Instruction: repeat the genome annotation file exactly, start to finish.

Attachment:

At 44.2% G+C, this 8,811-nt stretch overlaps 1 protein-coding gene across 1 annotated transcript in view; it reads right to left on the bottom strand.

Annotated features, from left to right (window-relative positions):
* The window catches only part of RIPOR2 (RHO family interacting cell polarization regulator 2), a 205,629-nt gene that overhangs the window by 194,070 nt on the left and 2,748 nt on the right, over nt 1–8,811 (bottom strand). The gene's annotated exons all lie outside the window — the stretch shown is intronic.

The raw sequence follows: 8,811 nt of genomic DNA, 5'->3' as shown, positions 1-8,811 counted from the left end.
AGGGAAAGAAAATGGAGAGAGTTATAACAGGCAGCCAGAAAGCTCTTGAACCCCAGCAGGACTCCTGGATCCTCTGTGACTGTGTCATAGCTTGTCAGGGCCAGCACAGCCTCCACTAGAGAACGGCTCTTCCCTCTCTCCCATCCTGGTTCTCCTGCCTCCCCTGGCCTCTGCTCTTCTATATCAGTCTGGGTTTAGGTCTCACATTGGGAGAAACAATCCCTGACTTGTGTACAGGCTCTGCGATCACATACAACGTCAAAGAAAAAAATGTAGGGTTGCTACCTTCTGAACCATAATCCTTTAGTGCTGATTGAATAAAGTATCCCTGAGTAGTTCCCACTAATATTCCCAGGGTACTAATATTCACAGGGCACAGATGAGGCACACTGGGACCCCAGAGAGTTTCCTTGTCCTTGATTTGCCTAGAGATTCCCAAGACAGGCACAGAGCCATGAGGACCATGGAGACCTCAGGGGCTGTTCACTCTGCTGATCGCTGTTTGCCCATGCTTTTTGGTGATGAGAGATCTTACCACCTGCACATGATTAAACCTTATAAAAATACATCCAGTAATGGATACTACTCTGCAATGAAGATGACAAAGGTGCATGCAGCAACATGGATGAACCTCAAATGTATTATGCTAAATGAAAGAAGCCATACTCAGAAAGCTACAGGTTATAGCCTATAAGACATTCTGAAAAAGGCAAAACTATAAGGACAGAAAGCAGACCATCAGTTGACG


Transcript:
At 44.2% G+C, this 8,811-nt stretch overlaps 1 protein-coding gene across 1 annotated transcript in view; it reads right to left on the bottom strand.

Annotated features, from left to right (window-relative positions):
* The window catches only part of RIPOR2 (RHO family interacting cell polarization regulator 2), a 205,629-nt gene that overhangs the window by 194,070 nt on the left and 2,748 nt on the right, over nt 1–8,811 (bottom strand). The gene's annotated exons all lie outside the window — the stretch shown is intronic.

The raw sequence follows: 8,811 nt of genomic DNA, 5'->3' as shown, positions 1-8,811 counted from the left end.
AGGGAAAGAAAATGGAGAGAGTTATAACAGGCAGCCAGAAAGCTCTTGAACCCCAGCAGGACTCCTGGATCCTCTGTGACTGTGTCATAGCTTGTCAGGGCCAGCACAGCCTCCACTAGAGAACGGCTCTTCCCTCTCTCCCATCCTGGTTCTCCTGCCTCCCCTGGCCTCTGCTCTTCTATATCAGTCTGGGTTTAGGTCTCACATTGGGAGAAACAATCCCTGACTTGTGTACAGGCTCTGCGATCACATACAACGTCAAAGAAAAAAATGTAGGGTTGCTACCTTCTGAACCATAATCCTTTAGTGCTGATTGAATAAAGTATCCCTGAGTAGTTCCCACTAATATTCCCAGGGTACTAATATTCACAGGGCACAGATGAGGCACACTGGGACCCCAGAGAGTTTCCTTGTCCTTGATTTGCCTAGAGATTCCCAAGACAGGCACAGAGCCATGAGGACCATGGAGACCTCAGGGGCTGTTCACTCTGCTGATCGCTGTTTGCCCATGCTTTTTGGTGATGAGAGATCTTACCACCTGCACATGATTAAACCTTATAAAAATACATCCAGTAATGGATACTACTCTGCAATGAAGATGACAAAGGTGCATGCAGCAACATGGATGAACCTCAAATGTATTATGCTAAATGAAAGAAGCCATACTCAGAAAGCTACAGGTTATAGCCTATAAGACATTCTGAAAAAGGCAAAACTATAAGGACAGAAAGCAGACCATCAGTTGACG